No individual experience of Los Angeles is ever quite the same.
Some love it. Some hate it. And some, like animator James Curran, are able to document it in a unique style all their own.
Curran’s delightful compilation of 30 animated GIFs, entitled LA Gifathon, tells the story of his recent stay in the city of angels.
Many experiences Curran depicts are ones that long0time angelenos are all too familiar with: A burger at In-N-Out, hiking to the Hollywood Sign, the grind of freeway traffic, street tacos, a trip to Amoeba Hollywood.
After spotting Curran’s work via r/LosAngeles on Reddit, I reached out to him to learn more about his inspiration and process.
Our email exchange is provided below if you’d like to know a bit more about him, his L.A. adventure, and his background as an animator.
Brian: How long have you been animating for? What’s your background?
James: I graduated with a degree in animation in 2004 and I’ve been working since then. I originally made music videos, then worked in video games for a few years, then did motion graphics for commercials, before starting to direct animation mainly for advertising. GIFs are the most recent thing I’ve got into and I’ve been doing them for over 3 years now.
How do you use GIFs to tell a story?
I try to find a way to tell a story that makes sense within a loop, so it should be a character doing something forever instead of doing one self contained action that repeats. There ideally shouldn’t be an obvious start and end point, keeping the animation continuously moving forward.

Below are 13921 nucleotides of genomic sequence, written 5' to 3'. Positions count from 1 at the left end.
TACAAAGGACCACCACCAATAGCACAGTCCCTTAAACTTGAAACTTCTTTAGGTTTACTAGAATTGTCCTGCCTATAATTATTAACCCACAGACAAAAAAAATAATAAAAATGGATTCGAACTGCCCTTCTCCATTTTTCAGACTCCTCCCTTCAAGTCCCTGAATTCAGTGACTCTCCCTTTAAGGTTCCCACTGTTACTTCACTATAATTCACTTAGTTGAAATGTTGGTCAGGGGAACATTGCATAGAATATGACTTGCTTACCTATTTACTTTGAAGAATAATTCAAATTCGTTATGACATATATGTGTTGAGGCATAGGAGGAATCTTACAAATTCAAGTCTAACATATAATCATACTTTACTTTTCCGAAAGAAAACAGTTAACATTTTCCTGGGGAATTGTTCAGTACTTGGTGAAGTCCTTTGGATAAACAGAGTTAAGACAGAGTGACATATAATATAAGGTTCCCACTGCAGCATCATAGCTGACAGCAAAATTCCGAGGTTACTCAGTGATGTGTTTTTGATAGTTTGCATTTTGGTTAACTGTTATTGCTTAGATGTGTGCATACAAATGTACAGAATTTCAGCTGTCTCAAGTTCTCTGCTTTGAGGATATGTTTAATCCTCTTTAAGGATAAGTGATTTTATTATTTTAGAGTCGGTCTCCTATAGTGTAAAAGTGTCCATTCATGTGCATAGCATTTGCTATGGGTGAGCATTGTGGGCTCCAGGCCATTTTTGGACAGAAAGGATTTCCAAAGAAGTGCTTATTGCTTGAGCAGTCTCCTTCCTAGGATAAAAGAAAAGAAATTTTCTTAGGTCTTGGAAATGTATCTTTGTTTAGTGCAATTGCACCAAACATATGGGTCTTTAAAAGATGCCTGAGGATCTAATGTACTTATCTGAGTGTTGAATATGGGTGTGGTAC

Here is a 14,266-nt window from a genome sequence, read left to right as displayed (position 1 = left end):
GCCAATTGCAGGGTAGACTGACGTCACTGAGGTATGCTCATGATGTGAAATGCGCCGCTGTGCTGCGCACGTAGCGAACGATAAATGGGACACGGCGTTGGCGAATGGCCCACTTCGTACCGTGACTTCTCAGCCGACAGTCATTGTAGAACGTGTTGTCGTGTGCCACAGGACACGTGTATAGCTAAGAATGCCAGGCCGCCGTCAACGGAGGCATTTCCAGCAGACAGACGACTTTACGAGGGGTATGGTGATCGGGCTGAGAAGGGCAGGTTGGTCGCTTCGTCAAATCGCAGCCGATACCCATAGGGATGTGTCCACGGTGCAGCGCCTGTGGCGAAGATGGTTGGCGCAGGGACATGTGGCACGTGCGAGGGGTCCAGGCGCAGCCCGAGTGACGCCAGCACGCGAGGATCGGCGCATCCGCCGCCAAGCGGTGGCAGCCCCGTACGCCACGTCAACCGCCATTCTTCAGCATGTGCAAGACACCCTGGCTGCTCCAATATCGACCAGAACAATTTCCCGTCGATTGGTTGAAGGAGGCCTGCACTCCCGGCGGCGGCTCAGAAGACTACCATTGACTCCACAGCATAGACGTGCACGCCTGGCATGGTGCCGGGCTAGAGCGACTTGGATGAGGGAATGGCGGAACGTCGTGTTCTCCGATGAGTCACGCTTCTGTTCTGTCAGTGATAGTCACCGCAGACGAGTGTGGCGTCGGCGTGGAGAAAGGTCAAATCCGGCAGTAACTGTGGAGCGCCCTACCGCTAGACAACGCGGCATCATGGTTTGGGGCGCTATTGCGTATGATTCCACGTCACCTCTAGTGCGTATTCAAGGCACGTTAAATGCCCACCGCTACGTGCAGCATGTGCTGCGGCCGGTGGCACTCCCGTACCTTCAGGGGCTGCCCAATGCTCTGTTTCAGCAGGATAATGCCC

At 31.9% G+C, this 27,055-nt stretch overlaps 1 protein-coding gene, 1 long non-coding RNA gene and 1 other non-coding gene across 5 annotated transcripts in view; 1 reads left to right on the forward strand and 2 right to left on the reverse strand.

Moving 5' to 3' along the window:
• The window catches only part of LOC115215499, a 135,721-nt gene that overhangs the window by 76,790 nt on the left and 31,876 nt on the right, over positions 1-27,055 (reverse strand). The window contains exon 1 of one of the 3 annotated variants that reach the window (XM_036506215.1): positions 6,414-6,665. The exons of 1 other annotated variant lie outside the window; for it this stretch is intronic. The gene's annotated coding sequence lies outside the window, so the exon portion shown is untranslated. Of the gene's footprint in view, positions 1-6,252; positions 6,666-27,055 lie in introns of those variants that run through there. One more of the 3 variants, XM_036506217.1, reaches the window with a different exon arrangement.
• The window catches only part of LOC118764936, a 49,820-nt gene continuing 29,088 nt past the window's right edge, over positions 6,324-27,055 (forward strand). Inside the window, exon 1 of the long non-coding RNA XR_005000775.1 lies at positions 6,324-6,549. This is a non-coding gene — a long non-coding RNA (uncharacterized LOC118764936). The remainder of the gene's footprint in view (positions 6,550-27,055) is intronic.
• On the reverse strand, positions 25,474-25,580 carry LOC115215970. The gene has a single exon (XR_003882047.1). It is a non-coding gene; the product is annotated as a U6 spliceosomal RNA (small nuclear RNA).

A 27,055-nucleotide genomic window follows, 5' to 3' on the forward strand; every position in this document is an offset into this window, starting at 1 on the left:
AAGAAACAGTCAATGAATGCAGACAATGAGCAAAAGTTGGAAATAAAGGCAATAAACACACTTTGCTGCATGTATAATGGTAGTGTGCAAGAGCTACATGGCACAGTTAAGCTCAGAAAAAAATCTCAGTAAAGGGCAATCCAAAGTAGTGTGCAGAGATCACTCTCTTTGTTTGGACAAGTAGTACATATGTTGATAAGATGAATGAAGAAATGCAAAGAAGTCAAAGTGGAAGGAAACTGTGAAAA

What was the goal or mission with the Los Angeles project? Was there a specific reason you chose L.A.?
I’d previously done the same project in New York City a few months earlier, so it seemed like a good idea to do another on the opposite coast. A lot of people have a very strong opinion about which city they prefer, so I thought it would be interesting to have the same project from each city to compare.
How carefully conceived were each of the locations/activities you chose to animate for L.A.? Did you research for months in advance or was it more improvised once you got here?
I made a quick list beforehand of a few locations and activities that I thought might be interesting to animate, but I more or less made it up as I went along. If I woke up without a specific idea for that day I’d look at the list and pick something that I was in the mood for, that wasn’t too similar to what I’d done the previous day.
I noticed you also did a ‘gifathon’ for New York City. When you take on a project like this what’s the best part of exploring a new location? Do you plan to do more cities in the future?
The NYC Gifathon last November was the first of these projects and was a bit of an experiment to see if I could do an animation every day, while also giving me the chance to live in a different city for a while. It also gave me a reason to get out and do something every day, which as an animator doesn’t happen that often because you’re usually stuck in a studio working for hours.
I think I’ll just do one more next year in a different city, probably on the opposite side of the world…
What was your favorite thing you did while here in L.A.?
I actually really liked driving there, because nobody really drives in London so I don’t get chance to do it that often. I’m sure the novelty would wear off quickly though…
Where can we find more of your work?